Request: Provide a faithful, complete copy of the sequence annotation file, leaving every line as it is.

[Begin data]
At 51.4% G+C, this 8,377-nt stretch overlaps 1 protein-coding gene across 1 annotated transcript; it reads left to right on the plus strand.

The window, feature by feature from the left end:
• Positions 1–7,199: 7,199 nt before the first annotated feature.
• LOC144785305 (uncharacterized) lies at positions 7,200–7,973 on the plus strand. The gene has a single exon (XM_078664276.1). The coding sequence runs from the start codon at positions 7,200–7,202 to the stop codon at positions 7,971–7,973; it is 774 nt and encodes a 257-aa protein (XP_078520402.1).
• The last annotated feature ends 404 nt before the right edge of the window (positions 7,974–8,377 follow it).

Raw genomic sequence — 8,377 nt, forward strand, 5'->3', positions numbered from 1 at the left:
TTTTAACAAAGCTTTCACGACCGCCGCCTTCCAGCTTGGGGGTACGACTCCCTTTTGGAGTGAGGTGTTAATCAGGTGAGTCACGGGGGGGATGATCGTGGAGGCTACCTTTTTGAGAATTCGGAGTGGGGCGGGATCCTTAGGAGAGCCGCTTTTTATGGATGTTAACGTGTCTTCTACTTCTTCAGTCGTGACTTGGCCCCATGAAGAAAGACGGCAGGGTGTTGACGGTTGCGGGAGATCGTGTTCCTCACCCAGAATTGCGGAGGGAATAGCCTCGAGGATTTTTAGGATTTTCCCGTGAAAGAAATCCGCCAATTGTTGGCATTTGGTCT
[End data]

At 51.4% G+C, this 8,377-nt stretch overlaps 1 protein-coding gene across 1 annotated transcript; it reads left to right on the plus strand.

The window, feature by feature from the left end:
• Positions 1–7,199: 7,199 nt before the first annotated feature.
• LOC144785305 (uncharacterized) lies at positions 7,200–7,973 on the plus strand. The gene has a single exon (XM_078664276.1). The coding sequence runs from the start codon at positions 7,200–7,202 to the stop codon at positions 7,971–7,973; it is 774 nt and encodes a 257-aa protein (XP_078520402.1).
• The last annotated feature ends 404 nt before the right edge of the window (positions 7,974–8,377 follow it).

Raw genomic sequence — 8,377 nt, forward strand, 5'->3', positions numbered from 1 at the left:
TTTTAACAAAGCTTTCACGACCGCCGCCTTCCAGCTTGGGGGTACGACTCCCTTTTGGAGTGAGGTGTTAATCAGGTGAGTCACGGGGGGGATGATCGTGGAGGCTACCTTTTTGAGAATTCGGAGTGGGGCGGGATCCTTAGGAGAGCCGCTTTTTATGGATGTTAACGTGTCTTCTACTTCTTCAGTCGTGACTTGGCCCCATGAAGAAAGACGGCAGGGTGTTGACGGTTGCGGGAGATCGTGTTCCTCACCCAGAATTGCGGAGGGAATAGCCTCGAGGATTTTTAGGATTTTCCCGTGAAAGAAATCCGCCAATTGTTGGCATTTGGTCT